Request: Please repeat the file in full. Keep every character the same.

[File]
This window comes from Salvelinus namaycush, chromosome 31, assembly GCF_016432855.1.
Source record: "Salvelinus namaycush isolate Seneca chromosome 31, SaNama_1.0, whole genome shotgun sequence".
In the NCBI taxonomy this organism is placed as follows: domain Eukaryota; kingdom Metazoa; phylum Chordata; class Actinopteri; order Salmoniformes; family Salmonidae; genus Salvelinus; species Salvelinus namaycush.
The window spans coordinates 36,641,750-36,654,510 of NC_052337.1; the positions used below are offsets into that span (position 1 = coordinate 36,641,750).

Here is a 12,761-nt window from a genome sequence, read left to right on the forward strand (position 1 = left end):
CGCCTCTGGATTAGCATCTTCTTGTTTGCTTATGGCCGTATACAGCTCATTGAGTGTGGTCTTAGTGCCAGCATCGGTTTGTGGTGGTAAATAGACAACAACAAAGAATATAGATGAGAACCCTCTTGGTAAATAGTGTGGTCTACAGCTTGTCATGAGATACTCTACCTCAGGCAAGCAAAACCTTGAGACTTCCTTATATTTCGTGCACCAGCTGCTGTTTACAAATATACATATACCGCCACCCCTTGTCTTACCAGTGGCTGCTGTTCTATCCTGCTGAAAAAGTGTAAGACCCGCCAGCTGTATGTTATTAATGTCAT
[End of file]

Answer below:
This window comes from Salvelinus namaycush, chromosome 31, assembly GCF_016432855.1.
Source record: "Salvelinus namaycush isolate Seneca chromosome 31, SaNama_1.0, whole genome shotgun sequence".
In the NCBI taxonomy this organism is placed as follows: domain Eukaryota; kingdom Metazoa; phylum Chordata; class Actinopteri; order Salmoniformes; family Salmonidae; genus Salvelinus; species Salvelinus namaycush.
The window spans coordinates 36,641,750-36,654,510 of NC_052337.1; the positions used below are offsets into that span (position 1 = coordinate 36,641,750).

Here is a 12,761-nt window from a genome sequence, read left to right on the forward strand (position 1 = left end):
CGCCTCTGGATTAGCATCTTCTTGTTTGCTTATGGCCGTATACAGCTCATTGAGTGTGGTCTTAGTGCCAGCATCGGTTTGTGGTGGTAAATAGACAACAACAAAGAATATAGATGAGAACCCTCTTGGTAAATAGTGTGGTCTACAGCTTGTCATGAGATACTCTACCTCAGGCAAGCAAAACCTTGAGACTTCCTTATATTTCGTGCACCAGCTGCTGTTTACAAATATACATATACCGCCACCCCTTGTCTTACCAGTGGCTGCTGTTCTATCCTGCTGAAAAAGTGTAAGACCCGCCAGCTGTATGTTATTAATGTCAT